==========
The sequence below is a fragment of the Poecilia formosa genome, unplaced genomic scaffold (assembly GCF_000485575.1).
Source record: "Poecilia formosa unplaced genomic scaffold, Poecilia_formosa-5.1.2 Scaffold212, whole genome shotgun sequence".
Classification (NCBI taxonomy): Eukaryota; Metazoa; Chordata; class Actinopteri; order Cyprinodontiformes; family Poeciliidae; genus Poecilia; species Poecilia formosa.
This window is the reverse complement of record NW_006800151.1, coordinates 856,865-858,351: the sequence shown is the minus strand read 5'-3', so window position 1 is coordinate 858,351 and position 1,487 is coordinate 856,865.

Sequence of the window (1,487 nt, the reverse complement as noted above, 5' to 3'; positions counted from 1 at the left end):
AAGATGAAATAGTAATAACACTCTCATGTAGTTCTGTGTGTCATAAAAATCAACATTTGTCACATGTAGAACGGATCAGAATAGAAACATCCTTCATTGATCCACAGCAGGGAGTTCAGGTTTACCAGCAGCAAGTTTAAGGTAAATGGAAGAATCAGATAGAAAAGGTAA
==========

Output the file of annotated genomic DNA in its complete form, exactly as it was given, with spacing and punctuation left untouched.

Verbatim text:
The sequence below is a fragment of the Poecilia formosa genome, unplaced genomic scaffold (assembly GCF_000485575.1).
Source record: "Poecilia formosa unplaced genomic scaffold, Poecilia_formosa-5.1.2 Scaffold212, whole genome shotgun sequence".
Classification (NCBI taxonomy): Eukaryota; Metazoa; Chordata; class Actinopteri; order Cyprinodontiformes; family Poeciliidae; genus Poecilia; species Poecilia formosa.
This window is the reverse complement of record NW_006800151.1, coordinates 856,865-858,351: the sequence shown is the minus strand read 5'-3', so window position 1 is coordinate 858,351 and position 1,487 is coordinate 856,865.

Sequence of the window (1,487 nt, the reverse complement as noted above, 5' to 3'; positions counted from 1 at the left end):
AAGATGAAATAGTAATAACACTCTCATGTAGTTCTGTGTGTCATAAAAATCAACATTTGTCACATGTAGAACGGATCAGAATAGAAACATCCTTCATTGATCCACAGCAGGGAGTTCAGGTTTACCAGCAGCAAGTTTAAGGTAAATGGAAGAATCAGATAGAAAAGGTAA